The trial of a journalist who has been hailed as a hero in the Arab world after throwing his shoes at President George W. Bush was postponed on Tuesday pending a review of the case by a higher court, a spokesman for Iraq's Higher Judicial Council said.
The trial of Muntadhar al-Zeidi was to begin Wednesday on charges of assaulting a foreign leader, which his defense team said carried a maximum sentence of 15 years. But court spokesman Abdul-Sattar Bayrkdar said that the trial was been postponed pending an appellate court ruling on what charges the journalist should face.
Bayrkdar said the defense team was seeking a lesser charge. Two of his lawyers said they want a reduced charge of insulting a foreign leader — which carries a maximum sentence of three years.
"There is a difference between assault and insult, al-Zeidi wanted to express his objection to the occupation. So the case is within context of an insult and not an intention to kill," his lawyer Diaa al-Saadi told Associated Press Television News.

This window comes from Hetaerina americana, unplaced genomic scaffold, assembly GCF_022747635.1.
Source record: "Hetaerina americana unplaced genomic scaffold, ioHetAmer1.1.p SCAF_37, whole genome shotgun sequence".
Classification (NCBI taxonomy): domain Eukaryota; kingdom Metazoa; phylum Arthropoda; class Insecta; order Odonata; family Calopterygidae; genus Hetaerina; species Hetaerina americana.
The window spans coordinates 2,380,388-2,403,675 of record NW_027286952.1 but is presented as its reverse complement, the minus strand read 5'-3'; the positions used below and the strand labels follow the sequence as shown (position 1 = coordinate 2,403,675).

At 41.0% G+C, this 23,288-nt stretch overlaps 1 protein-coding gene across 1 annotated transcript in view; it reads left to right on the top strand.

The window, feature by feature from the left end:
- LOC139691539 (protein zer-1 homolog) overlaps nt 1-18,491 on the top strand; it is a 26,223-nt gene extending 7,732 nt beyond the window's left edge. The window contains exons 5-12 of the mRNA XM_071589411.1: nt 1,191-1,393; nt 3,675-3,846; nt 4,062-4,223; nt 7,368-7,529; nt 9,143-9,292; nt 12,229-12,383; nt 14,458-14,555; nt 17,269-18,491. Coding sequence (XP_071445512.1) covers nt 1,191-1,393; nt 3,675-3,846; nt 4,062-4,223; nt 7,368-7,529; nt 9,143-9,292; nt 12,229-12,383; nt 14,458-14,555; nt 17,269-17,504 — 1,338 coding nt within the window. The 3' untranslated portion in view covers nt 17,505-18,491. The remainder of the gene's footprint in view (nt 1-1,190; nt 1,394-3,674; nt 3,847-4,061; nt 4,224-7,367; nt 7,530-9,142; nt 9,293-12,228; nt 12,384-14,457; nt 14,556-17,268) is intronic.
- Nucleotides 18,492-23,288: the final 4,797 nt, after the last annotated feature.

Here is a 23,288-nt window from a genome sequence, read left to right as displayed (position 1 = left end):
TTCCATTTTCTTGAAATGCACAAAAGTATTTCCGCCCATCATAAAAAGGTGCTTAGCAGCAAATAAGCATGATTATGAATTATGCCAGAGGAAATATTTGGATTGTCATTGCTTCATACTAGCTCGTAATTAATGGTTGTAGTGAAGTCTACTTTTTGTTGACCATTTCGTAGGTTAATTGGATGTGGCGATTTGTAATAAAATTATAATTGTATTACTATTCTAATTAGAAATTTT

If the appellate court decides to reduce the charges, then al-Saadi said al-Zeidi could be released on bail. It was unclear when the appellate court would issue its ruling.
Al-Zeidi threw his shoes at Bush during a Dec. 14 joint news conference with Prime Minister Nouri al-Maliki. The gesture of contempt for the U.S. invasion and occupation of Iraq made al-Zeidi a folk hero in Iraq and thousands of people have demonstrated for his release.